In an interview with the Daily Star, Steve Gerras, a retired US colonel who was Sisi's professor in 2006, noted that, "For many Americans at the time, Islam didn't have a great reputation. For him [Sisi] it was important that we knew about the good things in his religion."
For his part, Springborg noted that Sisi’s academic papers at the US Army War College, were almost like Islamist tracts.
But many Egyptian experts maintain that Sisi would not have been able to rise up the military ranks under ousted Egyptian strongman Hosni Mubarak if he had suspected Brotherhood links. In an institution notorious for its crackdowns on suspected Islamists – particularly in the Mubarak era – Sisi’s February 2011 appointment as military intelligence chief would have raised alarm bells in Egypt’s military ranks, they note.
Certainly over the past few days, Sisi’s popularity has soared among secular, liberal Egyptians. As the Egyptian Al-Shorouk put it, "Abdel Fattah al-Sisi has managed to become popular with revolutionaries [anti-Morsi protesters] as well as the supporters of the old regime, who view him as a bulwark against the Muslim Brotherhood”.
On-the-job lessons in women’s rights
Following Sisi’s Monday ultimatum, many anti-Morsi demonstrators have voiced their willingness to let the Egyptian military hold the reigns of power until the country has a new constitution and new elections are held.
But the Egyptian army appears to have little appetite for a political role, which was underlined on Monday night, when the military issued a second declaration denying that the earlier statement by Sisi amounted to a military coup. The purpose of the ultimatum, the second statement clarified, was merely to push the country’s politicians to reach a consensus.
There’s little doubt that the military’s dismal political record in the period spanning Mubarak’s ouster and Morsi’s swearing-in ceremony has taught Sisi some invaluable lessons on handling civil society groups.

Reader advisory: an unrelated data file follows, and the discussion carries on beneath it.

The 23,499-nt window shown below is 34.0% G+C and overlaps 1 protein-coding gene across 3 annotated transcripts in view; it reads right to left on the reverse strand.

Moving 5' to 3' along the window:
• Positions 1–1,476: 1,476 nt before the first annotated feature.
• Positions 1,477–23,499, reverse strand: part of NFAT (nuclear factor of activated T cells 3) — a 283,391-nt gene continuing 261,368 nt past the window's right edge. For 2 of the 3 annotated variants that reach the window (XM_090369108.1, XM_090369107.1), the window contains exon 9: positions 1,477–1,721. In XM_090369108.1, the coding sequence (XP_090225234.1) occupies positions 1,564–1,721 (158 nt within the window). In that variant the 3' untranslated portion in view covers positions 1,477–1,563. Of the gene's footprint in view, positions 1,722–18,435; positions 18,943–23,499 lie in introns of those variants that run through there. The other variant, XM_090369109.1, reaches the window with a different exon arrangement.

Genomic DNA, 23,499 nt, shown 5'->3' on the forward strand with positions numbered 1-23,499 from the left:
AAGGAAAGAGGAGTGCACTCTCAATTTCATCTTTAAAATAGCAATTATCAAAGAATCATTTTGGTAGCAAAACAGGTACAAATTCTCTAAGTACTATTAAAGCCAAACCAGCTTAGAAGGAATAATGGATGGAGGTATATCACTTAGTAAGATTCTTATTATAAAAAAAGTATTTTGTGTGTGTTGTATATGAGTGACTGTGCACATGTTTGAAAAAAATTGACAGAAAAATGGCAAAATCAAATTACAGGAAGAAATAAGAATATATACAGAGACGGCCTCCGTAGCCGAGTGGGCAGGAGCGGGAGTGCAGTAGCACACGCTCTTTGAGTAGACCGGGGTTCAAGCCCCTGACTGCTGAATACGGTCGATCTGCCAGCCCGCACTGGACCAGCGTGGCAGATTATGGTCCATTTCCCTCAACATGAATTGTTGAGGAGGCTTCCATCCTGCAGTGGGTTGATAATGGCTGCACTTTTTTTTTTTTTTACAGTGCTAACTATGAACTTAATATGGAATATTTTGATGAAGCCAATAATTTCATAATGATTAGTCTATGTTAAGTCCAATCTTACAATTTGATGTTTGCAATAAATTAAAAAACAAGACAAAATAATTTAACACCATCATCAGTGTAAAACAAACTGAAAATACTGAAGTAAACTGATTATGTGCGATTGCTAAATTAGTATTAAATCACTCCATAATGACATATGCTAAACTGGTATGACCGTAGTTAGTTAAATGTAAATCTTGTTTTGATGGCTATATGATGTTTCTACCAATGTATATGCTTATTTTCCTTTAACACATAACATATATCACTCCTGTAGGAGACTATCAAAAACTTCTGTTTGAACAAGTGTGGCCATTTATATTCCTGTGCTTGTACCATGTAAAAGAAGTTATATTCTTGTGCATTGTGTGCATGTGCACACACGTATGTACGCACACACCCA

In April 2012, during a nationwide uproar over the military’s forced virginity tests on female detainees, the state-owned al-Ahram newspaper quoted Sisi as saying, "the virginity-test procedure was done to protect the girls from rape as well to protect the soldiers and officers from rape accusations".
The subsequent uproar forced SCAF to distance itself from the comments. Months later, during a meeting with Amnesty International, Sisi maintained that the army would no longer carry out the controversial tests. He also stressed the importance of ensuring social justice for all Egyptians.
It’s not clear if all Egyptians are reassured by his promises. In a deeply divided country, supporters of Morsi and the Brotherhood are unlikely to accept the military's “roadmap for the future” if the country's politicians fail to hammer out a political compromise.
And for the corps of army officials under him, Sisi has to prove that although he may have been appointed by the unpopular Islamist president, he’s not really Morsi’s man after all.